Mitchell Uses Kendama Ability To Aspire To World Meet In Japan
By GENE ESPY
Alex Mitchell is a student at Chattooga High School and picked up a kendama and played with it for a while and since that first encounter has turned what many people consider a toy into an obsession that has led to him winning a competition in Kentucky and aspiring to the world meet in Japan in a few years.
The kendama “sword [and] ball” is a Japanese toy. The ken has three cups and a spike which fits into the hole in the ball. The kendama is a variant of the classic cup-and-ball game, and the Hispanic world toy known as boliche or balero. The principle of these toys is the same: catching one object with another, where both are joined by a string. However, the modern kendama style takes influences from a diverse range of skills including yo-yo, diabolo, juggling and dance, according to Wikipedia.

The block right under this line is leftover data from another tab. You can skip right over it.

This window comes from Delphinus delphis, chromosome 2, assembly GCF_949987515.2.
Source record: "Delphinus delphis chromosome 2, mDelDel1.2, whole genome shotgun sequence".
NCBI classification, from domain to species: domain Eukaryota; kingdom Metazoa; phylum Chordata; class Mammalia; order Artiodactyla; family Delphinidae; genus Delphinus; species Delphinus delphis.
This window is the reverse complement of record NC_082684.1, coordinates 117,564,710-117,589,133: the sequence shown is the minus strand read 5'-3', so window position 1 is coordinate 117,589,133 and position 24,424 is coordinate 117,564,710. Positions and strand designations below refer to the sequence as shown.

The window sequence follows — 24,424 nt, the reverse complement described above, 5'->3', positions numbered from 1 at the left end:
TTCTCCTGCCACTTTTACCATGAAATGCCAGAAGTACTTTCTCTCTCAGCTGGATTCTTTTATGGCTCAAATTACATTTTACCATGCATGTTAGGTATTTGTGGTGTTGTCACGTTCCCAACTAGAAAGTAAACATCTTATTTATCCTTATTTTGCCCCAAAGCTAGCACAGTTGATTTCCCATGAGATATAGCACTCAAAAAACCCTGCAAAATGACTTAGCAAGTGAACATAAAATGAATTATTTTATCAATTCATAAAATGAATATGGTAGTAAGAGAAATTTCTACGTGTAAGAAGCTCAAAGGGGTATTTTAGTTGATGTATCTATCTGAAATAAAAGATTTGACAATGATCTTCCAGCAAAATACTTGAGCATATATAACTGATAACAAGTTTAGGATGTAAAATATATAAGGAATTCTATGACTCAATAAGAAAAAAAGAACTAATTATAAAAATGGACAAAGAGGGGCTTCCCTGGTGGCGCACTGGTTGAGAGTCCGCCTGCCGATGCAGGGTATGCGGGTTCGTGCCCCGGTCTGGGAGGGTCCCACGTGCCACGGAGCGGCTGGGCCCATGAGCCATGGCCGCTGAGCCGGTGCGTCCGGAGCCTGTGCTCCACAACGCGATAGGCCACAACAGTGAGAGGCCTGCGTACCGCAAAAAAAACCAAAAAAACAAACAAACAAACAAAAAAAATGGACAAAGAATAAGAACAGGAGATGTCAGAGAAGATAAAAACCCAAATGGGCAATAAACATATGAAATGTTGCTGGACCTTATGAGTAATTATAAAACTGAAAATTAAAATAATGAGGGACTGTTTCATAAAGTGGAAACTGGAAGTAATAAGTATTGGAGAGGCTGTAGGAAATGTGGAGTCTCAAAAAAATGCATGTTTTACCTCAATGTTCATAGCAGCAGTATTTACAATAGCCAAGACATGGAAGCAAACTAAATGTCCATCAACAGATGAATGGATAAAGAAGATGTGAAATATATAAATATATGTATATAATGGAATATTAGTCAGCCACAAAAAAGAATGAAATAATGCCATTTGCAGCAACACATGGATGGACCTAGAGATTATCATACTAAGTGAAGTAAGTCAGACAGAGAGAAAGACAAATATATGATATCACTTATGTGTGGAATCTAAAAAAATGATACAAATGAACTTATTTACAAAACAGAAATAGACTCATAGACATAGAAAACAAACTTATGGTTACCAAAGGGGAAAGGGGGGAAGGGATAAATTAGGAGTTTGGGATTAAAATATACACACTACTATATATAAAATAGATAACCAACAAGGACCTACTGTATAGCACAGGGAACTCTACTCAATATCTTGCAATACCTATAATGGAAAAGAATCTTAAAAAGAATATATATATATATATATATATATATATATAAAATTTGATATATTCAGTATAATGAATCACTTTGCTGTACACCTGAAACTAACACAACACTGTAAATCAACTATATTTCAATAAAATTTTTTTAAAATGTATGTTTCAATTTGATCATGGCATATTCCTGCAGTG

The origins of the game are disputed. It has been described as a variation French ball-and-cup game bilboquet which dates to the 16th century. It is generally agreed that Kendama dates to the late 17th or early 18th century.
Mitchell has competed in numerous competitions including one in Kentucky that he won. He competes in the advanced category.
“I am going to eventually one day, and not anytime soon because I am only 15, go to Japan where they have the biggest competition in the world – the Kendama World Cup,” Mitchell said. “It has a lot of prize money and the winner is put on TV there – you would basically be the world champion if you win that.”
The Global Kendama Network (Gloken) held the first Kendama World Cup in 2014 in Hatsukaichi, Japan, utilizing a new format whereby players choose five tricks from a list of 100 and attempt to complete tricks within a time limit. These tricks are classified according to difficulty into 10 different levels and the player receives points corresponding to the level of the completed trick i.e. a level 7 trick is worth 7 points but a more difficult level 10 trick is worth 10 points.